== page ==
Wilson v. New Palace Casino, L.L.C. et al

Filing 54

ORDER granting Defendants' 46 Motion for Partial Summary Judgment. Signed by District Judge Halil S. Ozerden on 3/7/2013. (ENW)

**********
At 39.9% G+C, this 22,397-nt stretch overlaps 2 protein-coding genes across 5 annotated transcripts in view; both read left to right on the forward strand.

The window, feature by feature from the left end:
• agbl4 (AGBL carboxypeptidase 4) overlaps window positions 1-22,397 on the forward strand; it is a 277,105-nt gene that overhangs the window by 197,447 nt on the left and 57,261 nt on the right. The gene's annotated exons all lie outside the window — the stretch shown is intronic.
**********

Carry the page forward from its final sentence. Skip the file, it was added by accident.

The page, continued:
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IN THE UNITED STATES DISTRICT COURT FOR THE SOUTHERN DISTRICT OF MISSISSIPPI SOUTHERN DIVISION MARTY WILSON v. NEW PALACE CASINO, L.L.C., et al. § § § § § § PLAINTIFF Civil Action No. 1:11cv447-HSO-JMR DEFENDANTS MEMORANDUM OPINION AND ORDER GRANTING DEFENDANTS’ MOTION FOR PARTIAL SUMMARY JUDGMENT THIS MATTER COMES BEFORE THE COURT on a Motion for Partial Summary Judgment [46] filed on November 19, 2012, by Defendants New Palace Casino, L.L.C., Wahoo’s Poolside Bar & Grill, and Keith Crosby. Plaintiff Marty Wilson has filed a Response [50] in opposition to the Motion, and Defendants have filed a Reply [52]. After due consideration of the record, the submissions on file, and the relevant legal authorities, the Court finds that Defendants’ Motion for Partial Summary Judgment should be granted. I. BACKGROUND This action stems from Defendants’ purported use of the depiction of a wahoo fish extracted from a painting by Plaintiff Marty Wilson which is entitled Blue Water Blitz. The parties agree that Defendants or a Defendant purchased the original painting, but there is a dispute of fact regarding the terms of a purported licensing agreement or agreements which ostensibly permitted Defendants to utilize the artwork for commercial purposes. Plaintiff maintains that his wahoo fish, taken from the Blue Water Blitz painting, was used without his authorization in -1- promotional items at Wahoo’s Poolside Bar & Grill (“Wahoo’s”) at the Palace Casino in Biloxi, Mississippi, including on menus and t-shirts. Plaintiff filed his Complaint [1] in the United States District Court for the Eastern District of Louisiana on August 23, 2011, naming New Palace Casino, L.L.C. (“New Palace”), Wahoo’s, and Keith Crosby (collectively, “Defendants”) as Defendants. He asserts claims for copyright infringement, unjust enrichment, misappropriation, and violation of the Lanham Act, in particular 15 U.S.C. § 1125(a). Compl. [1], at pp. 3–7. Plaintiff seeks damages, including an alternative request for statutory damages for alleged copyright infringement, and attorney’s fees. Id. at p. 7. Defendants now request entry of partial summary judgment on Plaintiff’s claims (1) to the extent he alleges violations of the rights of attribution or integrity under the Copyright Act; (2) for statutory damages and attorney’s fees under the Copyright Act; (3) for violation of the Lanham Act; and (4) for unjust enrichment or misappropriation under state law. Defs.’ Mot. [46], at pp. 2–3. II. DISCUSSION A. Summary Judgment Standard Federal Rule of Civil Procedure 56(a) provides that summary judgment is appropriate “if the movant shows that there is no genuine dispute as to any material fact and the movant is entitled to judgment as a matter of law.” FED. R. CIV. P. 56(a). To rebut a properly supported motion for summary judgment, the opposing party must show, with “significant probative evidence,” that there exists a genuine issue of material fact. Hamilton v. Segue Software, Inc., 232 F.3d 473, 477 (5th Cir. -2- 2000). In deciding whether summary judgment is appropriate, the Court views facts and inferences in the light most favorable to the nonmoving party. RSR Corp. v. Int’l Ins. Co., 612 F.3d 851, 858 (5th Cir. 2010). However, if the evidence is merely colorable, or is not significantly probative, summary judgment is appropriate. Cutting Underwater Techs. USA, Inc. v. ENI U.S. Operating Co., 671 F.3d 512, 516 (5th Cir. 2012)(citing Anderson v. Liberty Lobby, Inc., 477 U.S. 242, 249 (1986)). B. Defendants’ Motion for Partial Summary Judgment 1. Attribution or Integrity Claims under the Copyright Act Defendants argue that, to the extent Plaintiff asserts attribution or integrity claims under the Visual Artists Rights Act of 1990 (“VARA”), 17 U.S.C. § 106A, such claims should be dismissed. Defs.’ Mem. in Supp. of Their Mot. for Summ. J. [47], at p. 4. They maintain that the undisputed facts establish that the wahoo fish contained within the Blue Water Blitz painting, and the original painting itself, have each been reproduced by Plaintiff in such numbers that neither qualifies as a “work of visual art,” as that term is defined in 17 U.S.C. § 101. Id. at pp. 4–5. Plaintiff therefore cannot assert the rights of attribution and integrity afforded authors of “works of visual art” under § 106A, id., since “Congress sought only to protect a very narrow scope of works,” Defs.’ Reply [52], at p. 3. Plaintiff counters that the foundation of his claim under the Copyright Act is “an original watercolor painting authored by [him], existing as a single copy . . . .” Pl.’s Resp. [50], at pp. 4–5. He argues that the “copies” of Blue Water Blitz upon which Defendants base their argument actually constituted “derivative works.” Id. -3- at p. 5. Under this reasoning, Blue Water Blitz would still qualify as a “work of visual art” under § 106A. Id. Section 603 of VARA, 17 U.S.C. § 106A, affords the author of a work of visual art the rights of attribution and integrity. “VARA amended the Copyright Act, importing a limited version of the civil-law concept of the ‘moral rights of the artist’ into our intellectual-property law.” Kelley v. Chicago Park Dist., 635 F.3d 290, 291 (7th Cir. 2011). VARA’s objective is to protect both the reputations of certain visual artists and the works of art they create. It provides these artists with the rights of “attribution” and “integrity.” The former ensures that artists are correctly identified with the works of art they create, and that they are not identified with works created by others. The latter allows artists to protect their works against modifications and destructions that are prejudicial to their honor or reputations. These rights are analogous to those protected by Article 6bis of the Berne Convention, which are commonly known as “moral rights.” H.R. Rep. No. 101-514, 1990 WL 258818 (1990). Section 106A reads, in relevant part, as follows: (a) Rights of attribution and integrity. Subject to section 107 and independent of the exclusive rights provided in section 106, the author of a work of visual art-(1) shall have the right-(A) to claim authorship of that work, and (B) to prevent the use of his or her name as the author of any work of visual art which he or she did not create; (2) shall have the right to prevent the use of his or her name as the author of the work of visual art in the event of a distortion, mutilation, or other modification of the work which would be prejudicial to his or her honor or reputation; and (3) subject to the limitations set forth in section 113(d), shall have the right-(A) to prevent any intentional distortion, mutilation, or -4- (b) (c) other modification of that work which would be prejudicial to his or her honor or reputation, and any intentional distortion, mutilation, or modification of that work is a violation of that right, and (B) to prevent any destruction of a work of recognized stature, and any intentional or grossly negligent destruction of that work is a violation of that right. Scope and exercise of rights. Only the author of a work of visual art has the rights conferred by subsection (a) in that work, whether or not the author is the copyright owner. . . . Exceptions. * * * (3) The rights described in paragraphs (1) and (2) of subsection (a) shall not apply to any reproduction, depiction, portrayal, or other use of a work in, upon, or in any connection with any item described in subparagraph (A) or (B) of the definition of “work of visual art” in section 101, and any such reproduction, depiction, portrayal, or other use of a work is not a destruction, distortion, mutilation, or other modification described in paragraph (3) of subsection (a) . . .. 17 U.S.C. § 106A. a. Plaintiff Does Not Assert Viable VARA Claims as to the Original Blue Water Blitz The parties dispute whether either the Blue Water Blitz painting or the wahoo fish extracted from it constitutes a “work of visual art” as that term is used in § 106A. A “work of visual art” is defined as (1) a painting, drawing, print, or sculpture, existing in a single copy, [or] in a limited edition of 200 copies or fewer that are signed and consecutively numbered by the author . . . . A work of visual art does not include-(A) (i) any poster, map, globe, chart, technical drawing, diagram, model, applied art, motion picture or other audiovisual work, book, magazine, newspaper, periodical, data base, electronic information service, electronic publication, or similar publication; (ii) any merchandising item or advertising, promotional, descriptive, covering, or packaging material or -5- (B) (C) container; (iii) any portion or part of any item described in clause (i) or (ii); any work made for hire; or any work not subject to copyright protection under this title. 17 U.S.C. § 101. Defendants argue that Blue Water Blitz is not “a painting, drawing, print, or sculpture, existing in a single copy, [or] in a limited edition of 200 copies or fewer that are signed and consecutively numbered by the author . . .,” 17 U.S.C. § 106A. They maintain that both the Blue Water Blitz painting and the wahoo extracted from it have been copied more than 200 times, such that neither qualifies as a “work of visual art” under § 106A. Plaintiff responds that the works to which Defendants refer are not “copies,” but instead comprise “derivative work[s],” under the Copyright Act. The Court need not resolve whether the original Blue Water Blitz itself constitutes a “work of visual art” under VARA. As the United States Supreme Court has explained, the “express right of attribution is carefully limited and focused: It attaches only to specified ‘work[s] of visual art’ . . . .” Dastar Corp. v. Twentieth Century Fox Film Corp., 539 U.S. 23, 34–35 (2003) (quoting 17 U.S.C. § 101). Plaintiff does not allege that Defendants have incorrectly attributed the authorship of the original Blue Water Blitz, or that they have modified or distorted the original painting in any way. Thus, Plaintiff has not asserted a viable attribution or integrity claim against Defendants with respect to the original Blue Water Blitz.1 1 One treatise has explained that the distinction in VARA between an artist’s original painting and limited edition supervised copies and all other representations of the same -6- b. The Actual Images Defendants Allegedly Copied Did Not Constitute “Work[s] of Visual Art” Assuming without deciding that the original Blue Water Blitz qualifies as a “work of visual art” under VARA, the Court is not persuaded that any rights of attribution or integrity attached to the version of the wahoo that Defendants allegedly actually copied. Plaintiff explained how the wahoo came to be “standing alone by itself” when Defendants allegedly used it: I have used that wahoo on other commercial applications, like the Department of Marine Resources, who commissioned me to do a poster for species identification for the, you know, Mississippi Gulf waters, and that wahoo is used on that poster by itself. * * * And it’s also on my Web site. So really, me personally, you know, don’t believe that he pulled it out of that original that was hanging on his wall under glass. He pulled it from somewhere else and decided to use it with a full graphics department at his fingertips at his casino. Dep. of Martin Eric Wilson, at pp. 83–84, attached as Ex. “A” to Defs.’ Reply [52] (emphasis added). image imparts an almost antipodal contrast between copyright and artists’ rights. The former, being concerned with conceptual types, attaches widely and can thus be characterized as volatile--an artist’s copyright can be violated in a city with which she has no contact through such evanescent means as a radio broadcast, performance of a play, or display on a cathode ray tube. By contrast, artists’ rights, being rooted to concrete objects, are forever fixed to limited points of attachment, and thus can be characterized as tactile--an artist’s rights can be violated in a city only when her protected artwork is physically transported there, and the violation occurs always in propinquity to the protected object. * * * At the abstract (or perhaps fustian) level, traditional copyright law protects art; by contrast, the Visual Artists Rights Act protects artifacts. 3-8D MELVILLE B. NIMMER & DAVID NIMMER, NIMMER ON COPYRIGHT § 8D.06[a][2] (footnotes and citations omitted). -7- Plaintiff then testified as follows: Q. A. Q. A. Q. A. Q. A. So is it your testimony that this wahoo is not original with Blue Water Blitz? Well, I’m not saying that. It may be. It may be. You’re just not sure. I’ve used it by itself. I’ve used it by itself, and I think that’s how it ended up getting by itself, if you see what I’m saying. That it came from Blue Water Blitz. I don’t think Keith Crosby Photoshopped the wahoo out of Blue Water Blitz. Do you know where he would have gotten it? Well, it’s on the Internet and it was printed on those posters and it was printed on those tiles. That’s what I’m saying. I’ve used it, but because I’ve used it doesn’t give everybody permission to use it. Id. at pp. 120–121. According to Plaintiff, when he authorized Defendants to use Blue Water Blitz on t-shirts for the Palace Casino Marina for one summer in around 2001 or 2002, he might have provided the casino or the casino’s screen printer an electronic version of Blue Water Blitz. Dep. of Martin Eric Wilson, at pp. 52–53, 55–56, 66, attached as Ex. “B” to Defs.’ Mot. for Partial Summ. J. [46]; Dep. of Martin Eric Wilson, at p. 121, attached as Ex. “A” to Defs.’ Reply [52]. VARA is more limited in scope than the Copyright Act. Its “definition of ‘work of visual art’ is limited to a narrow subset of this broader universe of ‘pictorial, graphic, and sculptural works’ that are otherwise eligible for copyright . . . .” Kelley, 635 F.3d at 299; see H.R. Rep. No. 101-514, 1990 WL 258818 (1990) (“The definition of a work of visual art is a critical underpinning of the limited scope of the bill.”). The definition of a “work of visual art” excludes a number of works which might otherwise be copyrightable, including “any poster, map, globe, chart, technical -8- drawing, diagram, model, applied art, motion picture or other audiovisual work, book, magazine, newspaper, periodical, data base, electronic information service, electronic publication, or similar publication.” 17 U.S.C. § 101; see also Kleinman v. City of San Marcos, 597 F.3d 323, 329 (5th Cir. 2010); Mass. Museum of Contemporary Art Found., Inc. v. Buchel, 593 F.3d 38, 48 (1st Cir. 2010). Thus, “only a select few categories of art get the extra protection provided by the moral-rights concept.” Kelley, 635 F.3d at 299 (citation omitted). Plaintiff has identified in his testimony the sources from which he apparently believes Defendants could have acquired the wahoo that appeared in Wahoo’s Bar & Grill. However, none of these potential “source images” would constitute a “work of visual art” as that term is used in VARA. Plaintiff’s attribution and integrity rights under VARA could not be violated by Defendants’ use of such copied images of the extracted wahoo, since “a ‘work of visual art’ can consist only of the artist’s original ‘painting’ and limited edition supervised copies, all other representations of the same image being definitionally ineligible.” 3-8D MELVILLE B. NIMMER & DAVID NIMMER, NIMMER ON COPYRIGHT § 8D.06[a][2]. The possible “source images” Plaintiff has identified would be ineligible for protection under VARA because they are excluded from its definition of “work of visual art.” Of the possible sources Plaintiff has identified from which Defendants could have copied the wahoo, such as a poster of the wahoo, the internet, printed tiles, and a digitized version of Blue Water Blitz, none would qualify as a “work of visual art” under VARA’s definition. See 17 U.S.C. § 101 (excluding posters, applied -9- art, electronic publication, and similar publications from definition of “work of visual art”); see also 3-8D MELVILLE B. NIMMER & DAVID NIMMER, NIMMER ON COPYRIGHT § 8D.06[a][2]; Neeley v. NameMedia, Inc., No. 5:09cv5151-JLH (W.D. Ark. June 7, 2011) (interpreting § 106A(c)(3) to mean that the right of integrity does not apply to copies of a plaintiff’s photographs of his artwork on the internet), aff’d, 463 F. App’x 604, 605 (8th Cir. 2012) (“dismissal of [plaintiff’s] 17 U.S.C. § 106A claims was proper for the reasons stated by the district court in its June 7, 2011 order”). For this reason, Plaintiff’s VARA claims cannot withstand judgment as a matter of law. c. Defendants’ Purported Use of the Artwork Fell Outside the Scope of VARA Even if the artwork Defendants allegedly copied constituted a “work of visual art” under VARA, Plaintiff’s claims for attribution and integrity must nevertheless be dismissed. Plaintiff alleges that the wahoo from Blue Water Blitz appears on the signage, marketing, and advertisements at Wahoo’s, and on manufactured products sold by Defendants, Compl. [1], at ¶ 15, and that Defendants used it “in connection with their commercial sales and merchantable goods,” id. at ¶ 24. Plaintiff testified that Defendants displayed the wahoo depicted in Blue Water Blitz at Wahoo’s pool bar as its logo on plastic drinking cups, menus, signage, t-shirts worn by employees and for sale, drink huggers, and advertisements. Dep. of Martin Eric Wilson, at pp. 68–69, attached as Ex. “B” to Defs.’ Mot. for Partial Summ. J. [46]. Section 106A(c)(3) provides that the rights of attribution and integrity “shall not apply to any reproduction, depiction, portrayal, or other use of a work in, upon, or in any connection with any item described in subparagraph (A) or (B) of the -10- definition of ‘work of visual art’ in section 101 . . . .” 17 U.S.C. § 106A(c)(3). Subparagraph (A) of § 101 includes “any merchandising item or advertising, promotional, descriptive, covering, or packaging material or container . . .” as items excluded from VARA’s reach. 17 U.S.C. § 101. Each of Defendants’ alleged uses of the wahoo involved merchandising or qualified as advertising or promotional materials as described in subparagraph (A) of § 101’s definition of “work of visual art.” The plain language of § 106A(c)(3) would therefore seem to exclude these uses from VARA. See, e.g., Martin v. Walt Disney Internet Group, No. 3:09CV1601-MMA-POR, 2010 WL 2634695, *5 (S.D. Cal. June 30, 2010) (“the plain language of Section 106A(c)(3) excludes Defendants’ actions from VARA protection because Defendants reproduced and published Plaintiff’s photograph in a magazine”); Berrios Nogueras v. Home Depot, 330 F. Supp. 2d 48, 51 (D.P.R. 2004) (“it is clear that VARA does not afford a right of action to plaintiff for the unauthorized reproduction of his work upon the ‘posters’ or ‘shoppers’ i.e. ‘advertising or promotional material’ that were printed or published by defendants in their stores”). In sum, to the extent Plaintiff asserts attribution or integrity claims under VARA, such claims cannot withstand judgment as a matter of law. The Court will grant Defendants’ Motion to the extent it requests summary judgment on Plaintiff’s claims for attribution and integrity under VARA. -11- 2. Statutory Damages and Attorney’s Fees under the Copyright Act The Complaint seeks “[a]n award to plaintiff of the profits, gains and advantages derived by the defendants as a result of willful copyright infringement in addition to compensation for the damages sustained and/or an award of the maximum statutory damages of $150,000.00 per infringement if so elected by plaintiff,” and attorney’s fees. Compl. [1], at p. 7. Defendants assert that Plaintiff cannot recover statutory damages or attorney’s fees for their alleged copyright infringement. Defs.’ Mem. in Supp. of Their Mot. for Summ. J. [47], at pp. 5–6. They maintain that, because any alleged infringement began prior to the date of the work’s copyright registration, an award of statutory damages or attorney’s fees is not available under 17 U.S.C. § 412. Id. Plaintiff responds that registration is not a prerequisite since this is an action brought for a violation of the rights of the author of a work of visual art. Pl.’s Resp. [50], at pp. 5–6. The record reveals that Plaintiff created Blue Water Blitz sometime before or during 2002. Certificate of Registration, at p. 1, attached as Ex. “A” to Defs.’ Mot. for Partial Summ. J. [46] (listing year of completion as 2002); Dep. of Martin Eric Wilson, at p. 119, attached as Ex. “A” to Defs.’ Reply [52] (“we’ve got a copyright paper here saying 2002, but I think I painted that painting way before that and used it”). The effective date of registration with the Register of Copyrights, however, was October 7, 2010. Certificate of Registration, at p. 1, attached as Ex. “A” to Defs.’ Mot. for Partial Summ. J. [46]. -12- Plaintiff testified that he was approached by Defendants about using Blue Water Blitz on t-shirts for the Palace Casino Marina around 2001 or 2002. Dep. of Martin Eric Wilson, at pp. 52–53, attached as Ex. “B” to Defs.’ Mot. for Partial Summ. J. [46]. He agreed to permit the use of the shirts for one summer. Id. at p. 66. Plaintiff claims that he authorized the use of Blue Water Blitz, without lettering, and the words “Palace Casino Marina” on the shirts. Id. at pp. 55–56, 66. According to Plaintiff, at the end of that summer, Defendant Crosby purchased the original Blue Water Blitz, “with no copyrights attached.” Id. at p. 56. Plaintiff first noticed the alleged copyright infringement the year Wahoo’s pool bar opened, which he believed was prior to Hurricane Katrina, in either 2003 or 2004. Id., at pp. 68–70. 17 U.S.C. § 412 provides that [i]n any action under this title, other than an action brought for a violation of the rights of the author under section 106A(a), an action for infringement of the copyright of a work that has been preregistered under section 408(f) before the commencement of the infringement and that has an effective date of registration not later than the earlier of 3 months after the first publication of the work or 1 month after the copyright owner has learned of the infringement, or an action instituted under section 411(c), no award of statutory damages or of attorney’s fees, as provided by sections 504 and 505, shall be made for-(1) any infringement of copyright in an unpublished work commenced before the effective date of its registration; or (2) any infringement of copyright commenced after first publication of the work and before the effective date of its registration, unless such registration is made within three months after the first publication of the work. 17 U.S.C. § 412. The Fifth Circuit has held that the text of § 412 is ambiguous with respect to whether a plaintiff can recover statutory damages and attorney’s fees when a -13- defendant infringes a copyrighted work both prior to and after its registration. Mason v. Montgomery Data, Inc., 967 F.2d 135, 143 (5th Cir. 1992). The Fifth Circuit ultimately concluded that “that a plaintiff may not recover an award of statutory damages and attorney’s fees for infringements that commenced after registration if the same defendant commenced an infringement of the same work prior to registration.” Id. at 144. Because there is no dispute that Defendants’ alleged infringement of Blue Water Blitz commenced in either 2003 or 2004, prior to its copyright registration in 2010, statutory damages and attorney’s fees are not available to Plaintiff. See id.; see also 17 U.S.C. § 412. Plaintiff does not seem to dispute that the date of registration would normally preclude an award of statutory damages and attorney’s fees, as he does not address this question in his Response. Rather, Plaintiff grounds his claim for statutory damages and attorney’s fees on his VARA theory of recovery under § 106A. The Court has already addressed this argument. Because the work that Defendants allegedly copied did not qualify as a statutory “work of visual art,” so as to fall within the ambit of VARA protection, the VARA exception in 17 U.S.C. § 412 upon which Plaintiff relies is inapplicable. Defendants have demonstrated that there are no genuine disputes of material fact and that they are entitled to judgment as a matter of law on Plaintiff’s claims for statutory damages and attorney’s fees under the Copyright Act. The Court will grant Defendants’ Motion for Partial Summary Judgment to the extent it seeks dismissal of these claims. -14- 3. Violation of the Lanham Act Plaintiff alleges that Defendants’ unauthorized use of Blue Water Blitz violated the Lanham Act, in particular 15 U.S.C. § 1125(a). Compl. [1], at p. 6. Defendants argue that Plaintiff cannot support a Lanham Act claim because he cannot establish that his artwork constituted a legally protectable trademark. Defs.’ Mot. for Partial Summ. J. [47], at pp. 6–8. In response, Plaintiff posits that it does not constitute “double recovery” to award damages for both copyright and trademark infringement. Pl.’s Resp. [50], at p. 6. Defendants point out that this is not the basis of their argument. Reply [52], at p. 6. Plaintiff seems to argue that Defendants’ use of his artwork in their marketing and advertising campaign, and in producing and selling merchandise, violates section 43(a) of the Lanham Act, specifically 15 U.S.C. § 1125(a)(1)(A) and (a)(1)(B). Pl.’s Resp. [50], at pp. 6–7. He contends that Defendants did so without properly compensating him, and that their unauthorized use of his artwork is likely to cause confusion among consumers as to his affiliation with, and endorsement of, Defendants’ casino, bar, and grill. Id. at p. 7. 15 U.S.C. § 1125(a)(1) reads as follows: (1) Any person who, on or in connection with any goods or services, or any container for goods, uses in commerce any word, term, name, symbol, or device, or any combination thereof, or any false designation of origin, false or misleading description of fact, or false or misleading representation of fact, which-(A) is likely to cause confusion, or to cause mistake, or to deceive as to the affiliation, connection, or association of such person with another person, or as to the origin, sponsorship, or approval of his or her goods, services, or commercial activities by another person, or -15- (B) in commercial advertising or promotion, misrepresents the nature, characteristics, qualities, or geographic origin of his or her or another person’s goods, services, or commercial activities, shall be liable in a civil action by any person who believes that he or she is or is likely to be damaged by such act. 15 U.S.C. § 1125(a)(1). To support a claim under the Lanham Act, a plaintiff must show two things: (1) ownership in a legally protectable mark; and (2) infringement by demonstrating likelihood of confusion. Amazing Spaces, Inc. v. Metro Mini Storage, 608 F.3d 225, 235–36 (5th Cir. 2010) (citing Bd. of Supervisors for La. State Univ. Agric. and Mech. College v. Smack Apparel Co., 550 F.3d 465, 474 (5th Cir. 2008)). The Fifth Circuit has noted that section 45 of the Lanham Act defines “trademark” and “service mark” separately, but it has explained that the terms essentially include: any word, name, symbol, or device, or any combination thereof ... used by a person . . . to identify and distinguish his or her goods [or services] . . . from those manufactured or sold [or provided] by others and to indicate the source of the goods [or services], even if that source is unknown. Amazing Spaces, 608 F.3d at 236 (quoting 15 U.S.C. § 1127). Plaintiff has not identified a trademark or service mark that has been infringed. Rather, he appears to take the position that Defendants violated the Lanham Act by using his artwork to create the false perception of an endorsement by him as a “well known professional maritime visual artist” of Defendants’ bar and grill. Pl.’s Resp. [50], at p. 7. Plaintiff relies on two cases to support this argument. Id. (citing Waits v. Frito-Lays, 978 F.2d 1093 (9th Cir. 1992); Midler v. Ford Motor Co., 849 F.2d 460 (9th Cir. 1988)). -16- Midler is clearly distinguishable because that case did not involve a trademark claim under the Lanham Act. In Midler, an advertisement featured a “sound alike” of singer Bette Midler performing one of her popular songs. Midler, 849 F.2d at 461. At issue was the protection of Midler’s distinctive voice, which was “widely known and . . . deliberately imitated.” Id. at 463. The Ninth Circuit considered California common law rights to a person’s name, voice, signature, photograph, and likeness, and determined that the “sellers have appropriated what is not theirs and have committed a tort in California.” Id. California tort law is not applicable to Plaintiff’s Lanham Act claim in this case. Waits was another voice misappropriation dispute involving singer Tom Waits, a celebrity with a widely known, distinctive voice. In Waits, the plaintiff raised a false endorsement claim under section 43(a) of the Lanham Act, as well as a voice misappropriation claim under California law. Waits, 978 F.2d at 1098. The Ninth Circuit referred to the claim for voice misappropriation as the “Midler tort,” which it explained was a “species of violation of the ‘right of publicity,’ the right of a person whose identity has commercial value–most often a celebrity–to control the commercial use of that identity.” Id. As for Waits’ Lanham Act claim, the Ninth Circuit concluded that it was “premised on the theory that by using an imitation of his distinctive voice in an admitted parody of a Tom Waits song, the defendants misrepresented his association with and endorsement of [the product].” Id. at 1106. In reviewing this claim, the Court was presented with a case of first impression as to whether a false -17- endorsement claim was properly cognizable under section 43(a) of the Lanham Act. Id. It “conclude[d] that false endorsement claims, including those premised on the unauthorized imitation of an entertainer’s distinctive voice, are cognizable under section 43(a).” Id. at 1107.2 Assuming without deciding that such a celebrity false endorsement claim would be a recognized cause of action in the Fifth Circuit, there does not appear to be any dispute that neither Plaintiff’s name nor his likeness was used in connection with the wahoo on Defendants’ merchandise and advertising.3 Plaintiff’s theory is apparently that he, or his artwork, has achieved a level of recognition such that the wahoo extracted from Blue Water Blitz, when seen alone without his signature or name, is so distinctive and widely recognized as his artwork that consumers would likely mistakenly believe that he endorsed Defendants’ establishments. However, Plaintiff has not presented any competent summary judgment evidence to 2 The parties have not directed the Court to any Fifth Circuit precedent on point. In Waits, the Ninth Circuit seemed to recognize a celebrity’s persona or identity as his or her own “mark” within the context of the Lanham Act. In determining whether there exists a likelihood of confusion in celebrity endorsement cases under the Lanham Act, the Ninth Circuit looked to factors including: (1) the level of recognition that the plaintiff has among the segment of the society for whom the defendant’s product is intended, which is equivalent to the strength of the “mark” or the strength of the celebrity’s persona; (2) the relatedness of the fame or success of the plaintiff to the defendant’s product; (3) the similarity of the likeness used by the defendant to the actual plaintiff; (4) evidence of actual confusion; (5) marketing channels used; (6) likely degree of purchaser care; (7) defendant’s intent on selecting the plaintiff; and (8) likelihood of expansion of the product lines. Downing v. Abercrombie & Fitch, 265 F.3d 994, 1007–08 (9th Cir. 2001). The Third Circuit has also held that the language of section 43(a)(1) is broad enough to include other indicia of identity, such as a person’s voice if the voice is a “distinctive mark.” Facenda v. N.F.L. Films, Inc., 542 F.3d 1007, 1014 & 1018–20 (3rd Cir. 2008) (adopting a “slightly modified version” of the Downing factors for a false endorsement claim). 3 The failure to attribute the wahoo painting to Plaintiff was the basis of his attribution claim under VARA, which the Court has dismissed. -18- demonstrate his identifiability with the wahoo alone, so as to establish the likelihood of confusion as to his endorsement of Defendants’ establishments. See Better Bus. Bureau of Metro. Houston, Inc. v. Med. Dirs., Inc., 681 F.2d 397, 400 (5th Cir. 1982) (“Central to the finding of false representations in advertising violative of section 43(a) of the Lanham Act . . . is a determination that the challenged activities create a ‘likelihood of confusion’ in the consuming public . . . as to, inter alia, the product’s endorsement by the plaintiff”) (citations omitted); see also Nat’l Bus. Forms & Printing, Inc. v. Ford Motor Co., 671 F.3d 526, 532 (5th Cir. 2000) (holding that a “‘likelihood of confusion’ means that confusion is not just possible, but probable”). Plaintiff has not created a triable question of fact on the issue of whether he is as identifiable by the wahoo as by any other indicia of identity previously recognized as protectable, nor has he created a question of fact on whether Defendants’ use of the wahoo created a likelihood of confusion among consumers as to his endorsement of their businesses. See id.; Waits, 978 F.2d at 1102. Plaintiff is unable to support his claim for “trademark infringement” because he has not shown what protectable trademark or service mark has allegedly been infringed. Amazing Spaces, 608 F.3d at 235–36. Nor has he presented sufficient evidence to create a question of fact as to any false endorsement claim, assuming one is cognizable in this Circuit. Without evidence of a protectable mark, or of his identifiability with, or the distinctiveness of, the wahoo appearing by itself, Plaintiff’s Lanham Act claims cannot withstand summary judgment. -19- 4. Unjust Enrichment or Misappropriation Claims under State Law Plaintiff advances claims for “unjust enrichment” and “misappropriation” under Mississippi law. Compl. [1], at pp. 5–6. Defendants maintain that these claims are preempted by federal copyright law, as Plaintiff “does nothing more than repackage its [sic] copyright claims in state, common-law terms.” Defs.’ Mem. in Supp. of Their Mot. for Summ. J. [47], at p. 10. Plaintiff responds that his state law claims arise under Mississippi Code § 75-24-5(1), Pl.’s Resp. [50], at p. 8, even though he did not reference this statute in his Complaint [1]. Defendants counter that Plaintiff has no private right of action under this statute. Defs.’ Reply [52], at p. 8. Mississippi Code § 75-24-5(1) provides that [u]nfair methods of competition affecting commerce and unfair or deceptive trade practices in or affecting commerce are prohibited. Action may be brought under Section 75-24-5(1) only under the provisions of Section 75-24-9. Miss. Code § 75-24-5(1). According to section 75-24-9, [w]henever the Attorney General has reason to believe that any person is using, has used, or is about to use any method, act or practice prohibited by Section 75-24-5, and that proceedings would be in the public interest, he may bring an action in the name of the state against such person to restrain by temporary or permanent injunction the use of such method, act or practice. The action shall be brought in the chancery or county court of the county in which such person resides or has his principal place of business, or, with consent of the parties, may be brought in the chancery or county court of the county in which the State Capitol is located. The said courts are authorized to issue temporary or permanent injunctions to restrain and prevent violations of this chapter, and such injunctions shall be issued without bond. Miss. Code § 75-24-9. -20- According to Mississippi Code § 75-24-15, (1) (2) In addition to all other statutory and common law rights, remedies and defenses, any person who purchases or leases goods or services primarily for personal, family or household purposes and thereby suffers any ascertainable loss of money or property, real or personal, as a result of the use or employment by the seller, lessor, manufacturer or producer of a method, act or practice prohibited by Section 75-24-5 may bring an action at law in the court having jurisdiction in the county in which the seller, lessor, manufacturer or producer resides, or has his principal place of business or, where the act or practice prohibited by Section 75-24-5 allegedly occurred, to recover such loss of money or damages for the loss of such property, or may assert, by way of setoff or counterclaim, the fact of such loss in a proceeding against him for the recovery of the purchase price or rental, or any portion thereof, of the goods or services. In any private action brought under this chapter, the plaintiff must have first made a reasonable attempt to resolve any claim through an informal dispute settlement program approved by the Attorney General. Miss. Code § 75-24-15(1)–(2) (emphasis added). “[F]ailure to satisfy the prerequisite of an attempt at informal dispute resolution is fatal to a MCPA claim.” Lockey v. CMRE Fin. Servs., Inc., No. 1:11CV70-LG-RHW, 2011 WL 2971085, *3 (S.D. Miss. July 20, 2011) (citing Cole v. Chevron USA, Inc., 554 F. Supp. 2d 655, 668 (S.D. Miss. 2007)). Defendants point out that Plaintiff was not a purchaser or lessee of goods and has not attempted to resolve these claims through an informal dispute settlement program approved by the Attorney General. Defs.’ Reply [52], at p. 8 (citing Miss. Code § 75-24-15). Plaintiff has not submitted any evidence to the contrary. He has not created a genuine dispute of material fact on this issue. Accordingly, Plaintiff may not bring a private cause of action against Defendants under the MCPA, and his -21- “unjust enrichment” and “misappropriation” claims, which he argues arise under Mississippi Code § 75-24-5(1), cannot survive summary judgment. III. CONCLUSION For the foregoing reasons, the Court concludes that summary judgment is appropriate on Plaintiff’s claims for attribution and integrity and for statutory damages and attorney’s fees under the Copyright Act; on Plaintiff’s claims asserted under the Lanham Act; and on Plaintiff’s “unjust enrichment” and “misappropriation” claims under state law. IT IS, THEREFORE, ORDERED AND ADJUDGED that, the Motion for Partial Summary Judgment [46] filed by Defendants New Palace Casino, L.L.C., Wahoo’s Poolside Bar & Grill, and Keith Crosby, on November 19, 2012, is GRANTED. IT IS, FURTHER, ORDERED AND ADJUDGED that, Plaintiff Marty Wilson’s claims for attribution and integrity and for statutory damages and attorney’s fees under the Copyright Act; his claims asserted under the Lanham Act; and his “unjust enrichment” and “misappropriation” claims under state law, are DISMISSED WITH PREJUDICE. Plaintiff’s claim for copyright infringement will proceed to trial. SO ORDERED AND ADJUDGED, this the 7th day of March, 2013. s/ Halil Suleyman Ozerden HALIL SULEYMAN OZERDEN UNITED STATES DISTRICT JUDGE -22-